Emotion affects prefrontal cortex activity during cognitive task performance: A change blindness functional near-infrared spectroscopy study.
Bendall, RCA and Thompson, C 2014, Emotion affects prefrontal cortex activity during cognitive task performance: A change blindness functional near-infrared spectroscopy study. , in: British Association for Cognitive Neuroscience Annual Scientific Meeting, 11/09/14 - 12/09/14, York. (Unpublished)
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Research is increasingly demonstrating that emotional processes interact with our cognitions and that the prefrontal cortex (PFC) is heavily involved during such tasks. Higher naturalistic negative mood is related to reduced PFC activity during working memory tasks (Aoki et al., 2011). In addition increases in PFC activity have been observed when attending to visual art of positive valence (Kreplin & Fairclough, 2013). How emotion influences attentional processes and what the underlying role of the PFC is during attentional tasks warrants investigation. This study aimed to investigate if changes in PFC activity were evident during a change detection flicker task (e.g. Rensink, O’Regan, & Clark, 1997) following induction of positive, negative as well as neutral affect. The Positive and Negative Affect Scale (Watson, Clark, & Tellegan) was employed to collect self-reported emotional affect. The study also sought to examine if there were any behavioural improvements in visual attention following induction of positive affect.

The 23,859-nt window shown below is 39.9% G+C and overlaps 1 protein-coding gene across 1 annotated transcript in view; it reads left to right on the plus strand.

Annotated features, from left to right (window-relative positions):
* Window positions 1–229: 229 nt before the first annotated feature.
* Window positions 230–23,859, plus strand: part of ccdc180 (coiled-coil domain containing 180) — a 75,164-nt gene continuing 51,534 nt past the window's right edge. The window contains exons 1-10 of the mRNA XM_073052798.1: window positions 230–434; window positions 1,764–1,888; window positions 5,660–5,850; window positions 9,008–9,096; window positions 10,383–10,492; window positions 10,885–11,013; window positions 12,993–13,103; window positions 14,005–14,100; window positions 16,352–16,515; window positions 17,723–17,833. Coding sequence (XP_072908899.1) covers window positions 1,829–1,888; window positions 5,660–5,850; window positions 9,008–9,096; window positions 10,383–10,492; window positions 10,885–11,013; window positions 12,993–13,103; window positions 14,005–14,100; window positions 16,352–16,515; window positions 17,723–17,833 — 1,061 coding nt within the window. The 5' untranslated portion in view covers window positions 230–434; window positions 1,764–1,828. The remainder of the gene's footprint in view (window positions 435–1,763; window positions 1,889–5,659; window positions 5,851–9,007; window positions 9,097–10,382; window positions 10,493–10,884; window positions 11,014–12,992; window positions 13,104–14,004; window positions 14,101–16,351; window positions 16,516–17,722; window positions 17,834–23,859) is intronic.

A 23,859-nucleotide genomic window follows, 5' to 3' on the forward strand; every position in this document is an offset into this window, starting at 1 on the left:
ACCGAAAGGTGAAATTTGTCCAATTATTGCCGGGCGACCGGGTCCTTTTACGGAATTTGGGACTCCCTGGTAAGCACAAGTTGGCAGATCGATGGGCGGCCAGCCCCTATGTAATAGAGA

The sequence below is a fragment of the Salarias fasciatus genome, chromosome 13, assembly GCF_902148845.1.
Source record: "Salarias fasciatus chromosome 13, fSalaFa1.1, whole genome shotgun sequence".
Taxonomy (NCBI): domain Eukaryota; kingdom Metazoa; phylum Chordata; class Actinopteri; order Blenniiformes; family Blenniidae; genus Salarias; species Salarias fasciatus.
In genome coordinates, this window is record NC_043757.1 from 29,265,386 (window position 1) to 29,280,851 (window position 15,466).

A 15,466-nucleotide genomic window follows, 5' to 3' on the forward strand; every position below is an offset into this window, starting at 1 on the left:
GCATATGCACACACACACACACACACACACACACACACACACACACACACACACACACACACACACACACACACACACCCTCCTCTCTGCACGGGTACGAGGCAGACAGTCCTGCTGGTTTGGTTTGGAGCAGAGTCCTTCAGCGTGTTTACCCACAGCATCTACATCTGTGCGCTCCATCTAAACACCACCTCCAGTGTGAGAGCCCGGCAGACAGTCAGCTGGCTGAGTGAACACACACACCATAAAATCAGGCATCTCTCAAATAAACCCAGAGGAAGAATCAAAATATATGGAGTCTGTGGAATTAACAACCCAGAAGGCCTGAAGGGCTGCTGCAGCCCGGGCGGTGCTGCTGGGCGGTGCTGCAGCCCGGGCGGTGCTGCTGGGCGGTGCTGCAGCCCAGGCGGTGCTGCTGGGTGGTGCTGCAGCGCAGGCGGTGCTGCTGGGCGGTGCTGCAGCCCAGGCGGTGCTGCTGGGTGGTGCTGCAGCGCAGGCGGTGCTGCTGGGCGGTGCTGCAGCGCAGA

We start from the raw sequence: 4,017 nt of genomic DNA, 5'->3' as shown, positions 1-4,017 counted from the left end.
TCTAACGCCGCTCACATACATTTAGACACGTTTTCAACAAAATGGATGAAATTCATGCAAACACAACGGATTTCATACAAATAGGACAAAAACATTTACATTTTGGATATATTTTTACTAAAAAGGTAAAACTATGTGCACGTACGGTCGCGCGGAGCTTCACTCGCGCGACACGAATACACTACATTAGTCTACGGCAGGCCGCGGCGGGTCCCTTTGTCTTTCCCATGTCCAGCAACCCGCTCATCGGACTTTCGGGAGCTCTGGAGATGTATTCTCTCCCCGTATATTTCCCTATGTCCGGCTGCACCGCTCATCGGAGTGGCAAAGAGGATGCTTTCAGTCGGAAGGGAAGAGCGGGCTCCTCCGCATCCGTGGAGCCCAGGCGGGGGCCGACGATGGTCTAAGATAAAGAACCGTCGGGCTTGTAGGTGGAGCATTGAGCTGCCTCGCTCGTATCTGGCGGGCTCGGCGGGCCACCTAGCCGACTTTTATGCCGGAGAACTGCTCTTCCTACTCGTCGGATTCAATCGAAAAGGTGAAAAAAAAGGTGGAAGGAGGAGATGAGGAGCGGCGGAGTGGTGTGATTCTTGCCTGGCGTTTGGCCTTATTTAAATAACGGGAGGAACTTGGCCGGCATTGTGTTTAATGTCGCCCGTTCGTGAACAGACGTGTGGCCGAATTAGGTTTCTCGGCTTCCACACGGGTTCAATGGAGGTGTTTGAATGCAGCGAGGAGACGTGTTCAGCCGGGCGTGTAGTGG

|Item Type:||Conference or Workshop Item (Poster)|
|Themes:||Health and Wellbeing|
|Schools:||Schools > School of Health Sciences > Centre for Health Sciences Research|
|Funders:||Non funded research|
|Depositing User:||Robert Bendall|
|Date Deposited:||02 Apr 2015 10:46|
|Last Modified:||30 Nov 2015 11:38|
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